A little way after Gargrave we pass through Holme Bridge Lock, our next lock is at Bingley, over 16 miles away, but don't worry about missing your exercise, there are plenty of swing bridges to keep you in trim. After 5 swing bridges, and just 4 miles, it is time to stop and look round Skipton. This attractive market town has its main street full of stalls on Wednesdays and Saturdays, it also has good selection of the usual shops and many independent small shops that cater for tourists and locals alike. Just a short way from the centre is a large Morrison's Supermarket, close to Brewery Swing Bridge, No. 177. The 11th century castle overlooks the 1/2 mile Springs Branch, opened in 1797 to serve the nearby limestone quarries. The branch is still navigable but there is no proper turning place at the end, however the towpath walk in the wooded and rocky cutting is very pleasant, particularly on a hot summer day.
In the next 13 miles to Bingley there is a lot more inviting countryside, some interesting small towns and villages and a lot more swing bridges. If I see another boat following as we go through a swing bridge I always wait to let them through, hoping that they will go on and open the next one for me, and I try not to be too disappointed if they moor before getting to the next bridge. I have been in a chain of four boats on this part of the Leeds & Liverpool, the front boat stopping to open and close the bridge and then joining the back of the line, passing effortlessly through bridges until we reached the front of the queue again.
At Bingley the long lock free pound is ended in a spectacular manner, with the Bingley Five Rise locks, like Burnley Embankment one of the Seven Wonders of the Waterways, the Leeds and Liverpool being the only Canal to possess two of the seven wonders. We may also meet one of the living wonders of the waterways in the shape of Barry Whitelock, lock keeper at Bingley for the last eighteen years and one of the best known waterways personalities. He will see you safely through the complexities of the five lock staircase. The sixteen miles from here to Leeds has another 24 locks, including 4 three rise locks and 3 two rise locks. On the way is Saltaire, a model Victorian mill town built by Sir Titus Salt. From the canal you can see the elegant church and the impressive mill buildings. A short walk will reveal the neat streets of workers homes, the shops and the school but no pub, Sir Titus Salt's Victorian morals still prevail, in this at least.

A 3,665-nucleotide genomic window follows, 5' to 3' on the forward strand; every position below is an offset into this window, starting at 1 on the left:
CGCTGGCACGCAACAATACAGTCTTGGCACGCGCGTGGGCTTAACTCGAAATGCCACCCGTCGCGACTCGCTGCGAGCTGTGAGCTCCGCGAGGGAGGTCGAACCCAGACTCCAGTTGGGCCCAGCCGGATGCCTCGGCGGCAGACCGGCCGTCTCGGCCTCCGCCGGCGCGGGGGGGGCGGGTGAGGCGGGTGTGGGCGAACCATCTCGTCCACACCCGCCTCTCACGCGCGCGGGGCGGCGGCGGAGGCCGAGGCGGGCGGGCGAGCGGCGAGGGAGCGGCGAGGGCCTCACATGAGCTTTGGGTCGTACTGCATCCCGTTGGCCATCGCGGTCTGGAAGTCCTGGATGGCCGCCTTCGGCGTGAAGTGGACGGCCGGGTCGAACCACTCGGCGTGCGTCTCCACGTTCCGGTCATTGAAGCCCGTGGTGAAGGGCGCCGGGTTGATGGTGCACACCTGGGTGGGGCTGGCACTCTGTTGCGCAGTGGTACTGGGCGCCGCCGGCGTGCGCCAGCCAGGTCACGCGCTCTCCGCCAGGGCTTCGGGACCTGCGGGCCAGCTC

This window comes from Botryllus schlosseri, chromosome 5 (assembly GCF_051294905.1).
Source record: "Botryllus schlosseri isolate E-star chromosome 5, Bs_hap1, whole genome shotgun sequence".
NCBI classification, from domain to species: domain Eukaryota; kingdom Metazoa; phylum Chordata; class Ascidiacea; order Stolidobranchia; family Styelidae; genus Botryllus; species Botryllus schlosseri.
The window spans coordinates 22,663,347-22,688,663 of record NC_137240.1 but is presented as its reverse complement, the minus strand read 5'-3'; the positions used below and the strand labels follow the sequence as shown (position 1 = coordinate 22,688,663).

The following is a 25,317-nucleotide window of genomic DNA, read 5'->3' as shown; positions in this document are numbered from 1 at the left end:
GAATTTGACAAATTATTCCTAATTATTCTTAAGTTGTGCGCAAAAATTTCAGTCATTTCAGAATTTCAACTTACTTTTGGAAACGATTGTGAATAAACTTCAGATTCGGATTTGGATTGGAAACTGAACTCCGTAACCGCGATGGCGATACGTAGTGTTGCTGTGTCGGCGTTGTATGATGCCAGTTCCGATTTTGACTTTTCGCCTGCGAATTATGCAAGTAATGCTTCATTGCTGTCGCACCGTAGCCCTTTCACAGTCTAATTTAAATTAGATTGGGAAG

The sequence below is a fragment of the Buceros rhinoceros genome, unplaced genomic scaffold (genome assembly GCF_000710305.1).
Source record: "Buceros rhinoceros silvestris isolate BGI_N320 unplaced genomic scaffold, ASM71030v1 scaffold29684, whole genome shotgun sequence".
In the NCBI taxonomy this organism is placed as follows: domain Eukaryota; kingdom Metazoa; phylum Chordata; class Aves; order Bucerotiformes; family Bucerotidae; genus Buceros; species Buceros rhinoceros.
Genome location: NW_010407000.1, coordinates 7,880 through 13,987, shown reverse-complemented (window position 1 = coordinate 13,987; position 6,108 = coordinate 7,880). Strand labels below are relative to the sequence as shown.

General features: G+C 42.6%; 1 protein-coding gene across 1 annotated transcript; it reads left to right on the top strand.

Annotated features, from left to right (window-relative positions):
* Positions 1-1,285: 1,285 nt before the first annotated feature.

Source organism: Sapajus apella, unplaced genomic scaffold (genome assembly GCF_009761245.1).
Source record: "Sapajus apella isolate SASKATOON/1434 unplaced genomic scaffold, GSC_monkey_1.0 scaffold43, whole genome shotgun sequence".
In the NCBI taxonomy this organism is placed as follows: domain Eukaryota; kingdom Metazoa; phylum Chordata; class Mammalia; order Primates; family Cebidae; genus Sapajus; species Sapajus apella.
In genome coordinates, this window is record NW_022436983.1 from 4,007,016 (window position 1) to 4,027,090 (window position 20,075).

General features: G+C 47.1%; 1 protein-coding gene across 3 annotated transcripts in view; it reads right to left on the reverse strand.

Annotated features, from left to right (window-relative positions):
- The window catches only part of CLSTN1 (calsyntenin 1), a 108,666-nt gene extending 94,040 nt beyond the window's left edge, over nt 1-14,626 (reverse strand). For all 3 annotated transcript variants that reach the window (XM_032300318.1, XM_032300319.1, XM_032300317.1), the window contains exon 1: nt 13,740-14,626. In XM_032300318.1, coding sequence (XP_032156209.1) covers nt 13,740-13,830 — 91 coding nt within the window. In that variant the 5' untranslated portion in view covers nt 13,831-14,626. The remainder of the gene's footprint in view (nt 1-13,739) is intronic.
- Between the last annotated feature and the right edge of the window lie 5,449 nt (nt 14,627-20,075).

The rest of the canal provides varied cruising, open fields and woods, and increasing villages and industry as we approach Leeds, although we still find some green tree lined lengths even when we are quite close to the city centre. If you want to stop in Leeds there are good moorings between Office Lock and River Lock, next to the car park by the railway arches. The arches provide an entrance road to the car park and a pedestrian short cut to the city centre. This area is often busy during the day, and may not appeal to you as an overnight mooring, but around 6pm the car park closes and gates at both ends of the arches are closed and locked. Although this means you have a longer walk to get to the city centre it makes it a comparatively quiet mooring. An alternative mooring in Leeds is on the Aire & Calder Navigation at Clareance Dock by the Royal Armouries Museum.
The Aire & Calder provides the alternative route to the Leeds & Liverpool. Coming from the south, down the Trent, most people turn off the river Keadby on to the Stainforth & Keadby Canal, which leads via the New Junction Canal to the Aire & Calder. For those who make the journey from the Midlands or South a one way trip across the Leeds & Liverpool makes sense. This is the way I have done the trip; once, down the Trent, across the Pennines from east to west and returning via the Bridgewater and Trent & Mersey; and twice in the opposite direction. West to east, or east to west, it really doesn't matter, it looks good from either direction.